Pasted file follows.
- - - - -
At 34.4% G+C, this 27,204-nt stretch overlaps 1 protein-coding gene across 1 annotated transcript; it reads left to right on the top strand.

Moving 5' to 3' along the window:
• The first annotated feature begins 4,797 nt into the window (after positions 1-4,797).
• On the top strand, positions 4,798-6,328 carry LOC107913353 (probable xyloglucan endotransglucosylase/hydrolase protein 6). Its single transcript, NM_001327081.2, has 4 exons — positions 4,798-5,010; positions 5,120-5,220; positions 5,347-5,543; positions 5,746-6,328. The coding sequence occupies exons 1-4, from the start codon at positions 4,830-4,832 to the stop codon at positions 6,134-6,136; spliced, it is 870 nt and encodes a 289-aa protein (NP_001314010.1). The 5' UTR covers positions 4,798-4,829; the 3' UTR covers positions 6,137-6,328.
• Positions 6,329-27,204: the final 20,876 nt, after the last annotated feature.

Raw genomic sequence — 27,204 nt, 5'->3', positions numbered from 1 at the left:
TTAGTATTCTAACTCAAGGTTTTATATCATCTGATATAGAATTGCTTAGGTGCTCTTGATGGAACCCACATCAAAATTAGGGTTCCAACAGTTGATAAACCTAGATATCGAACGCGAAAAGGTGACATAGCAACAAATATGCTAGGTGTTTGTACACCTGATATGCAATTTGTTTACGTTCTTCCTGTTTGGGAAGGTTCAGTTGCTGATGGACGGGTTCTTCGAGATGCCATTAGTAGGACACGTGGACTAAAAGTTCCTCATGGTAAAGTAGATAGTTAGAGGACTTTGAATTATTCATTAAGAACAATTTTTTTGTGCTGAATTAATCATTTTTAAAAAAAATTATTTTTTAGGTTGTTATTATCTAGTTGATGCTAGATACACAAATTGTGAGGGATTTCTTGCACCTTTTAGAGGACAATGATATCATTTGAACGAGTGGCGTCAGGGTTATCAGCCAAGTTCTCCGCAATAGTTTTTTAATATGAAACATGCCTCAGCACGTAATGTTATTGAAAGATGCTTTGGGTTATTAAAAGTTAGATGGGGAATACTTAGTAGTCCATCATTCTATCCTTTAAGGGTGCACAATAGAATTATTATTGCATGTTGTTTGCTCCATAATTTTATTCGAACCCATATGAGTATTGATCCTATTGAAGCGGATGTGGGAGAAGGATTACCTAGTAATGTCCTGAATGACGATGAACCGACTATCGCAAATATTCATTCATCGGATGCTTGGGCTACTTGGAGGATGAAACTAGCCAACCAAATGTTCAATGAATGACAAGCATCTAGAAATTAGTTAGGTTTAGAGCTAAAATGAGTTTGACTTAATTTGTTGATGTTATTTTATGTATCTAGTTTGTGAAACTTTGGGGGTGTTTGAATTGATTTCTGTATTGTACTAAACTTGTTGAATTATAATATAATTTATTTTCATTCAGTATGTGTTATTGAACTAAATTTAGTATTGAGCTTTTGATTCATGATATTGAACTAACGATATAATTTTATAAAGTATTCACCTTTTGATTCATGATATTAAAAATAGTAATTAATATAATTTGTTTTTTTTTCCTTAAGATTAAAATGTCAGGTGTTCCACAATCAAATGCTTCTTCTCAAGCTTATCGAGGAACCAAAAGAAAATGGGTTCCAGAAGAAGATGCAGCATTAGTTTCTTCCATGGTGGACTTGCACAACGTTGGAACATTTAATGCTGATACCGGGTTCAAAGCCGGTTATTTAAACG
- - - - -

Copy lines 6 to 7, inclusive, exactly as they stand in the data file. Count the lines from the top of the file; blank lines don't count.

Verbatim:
Raw genomic sequence — 27,204 nt, 5'->3', positions numbered from 1 at the left:
TTAGTATTCTAACTCAAGGTTTTATATCATCTGATATAGAATTGCTTAGGTGCTCTTGATGGAACCCACATCAAAATTAGGGTTCCAACAGTTGATAAACCTAGATATCGAACGCGAAAAGGTGACATAGCAACAAATATGCTAGGTGTTTGTACACCTGATATGCAATTTGTTTACGTTCTTCCTGTTTGGGAAGGTTCAGTTGCTGATGGACGGGTTCTTCGAGATGCCATTAGTAGGACACGTGGACTAAAAGTTCCTCATGGTAAAGTAGATAGTTAGAGGACTTTGAATTATTCATTAAGAACAATTTTTTTGTGCTGAATTAATCATTTTTAAAAAAAATTATTTTTTAGGTTGTTATTATCTAGTTGATGCTAGATACACAAATTGTGAGGGATTTCTTGCACCTTTTAGAGGACAATGATATCATTTGAACGAGTGGCGTCAGGGTTATCAGCCAAGTTCTCCGCAATAGTTTTTTAATATGAAACATGCCTCAGCACGTAATGTTATTGAAAGATGCTTTGGGTTATTAAAAGTTAGATGGGGAATACTTAGTAGTCCATCATTCTATCCTTTAAGGGTGCACAATAGAATTATTATTGCATGTTGTTTGCTCCATAATTTTATTCGAACCCATATGAGTATTGATCCTATTGAAGCGGATGTGGGAGAAGGATTACCTAGTAATGTCCTGAATGACGATGAACCGACTATCGCAAATATTCATTCATCGGATGCTTGGGCTACTTGGAGGATGAAACTAGCCAACCAAATGTTCAATGAATGACAAGCATCTAGAAATTAGTTAGGTTTAGAGCTAAAATGAGTTTGACTTAATTTGTTGATGTTATTTTATGTATCTAGTTTGTGAAACTTTGGGGGTGTTTGAATTGATTTCTGTATTGTACTAAACTTGTTGAATTATAATATAATTTATTTTCATTCAGTATGTGTTATTGAACTAAATTTAGTATTGAGCTTTTGATTCATGATATTGAACTAACGATATAATTTTATAAAGTATTCACCTTTTGATTCATGATATTAAAAATAGTAATTAATATAATTTGTTTTTTTTTCCTTAAGATTAAAATGTCAGGTGTTCCACAATCAAATGCTTCTTCTCAAGCTTATCGAGGAACCAAAAGAAAATGGGTTCCAGAAGAAGATGCAGCATTAGTTTCTTCCATGGTGGACTTGCACAACGTTGGAACATTTAATGCTGATACCGGGTTCAAAGCCGGTTATTTAAACG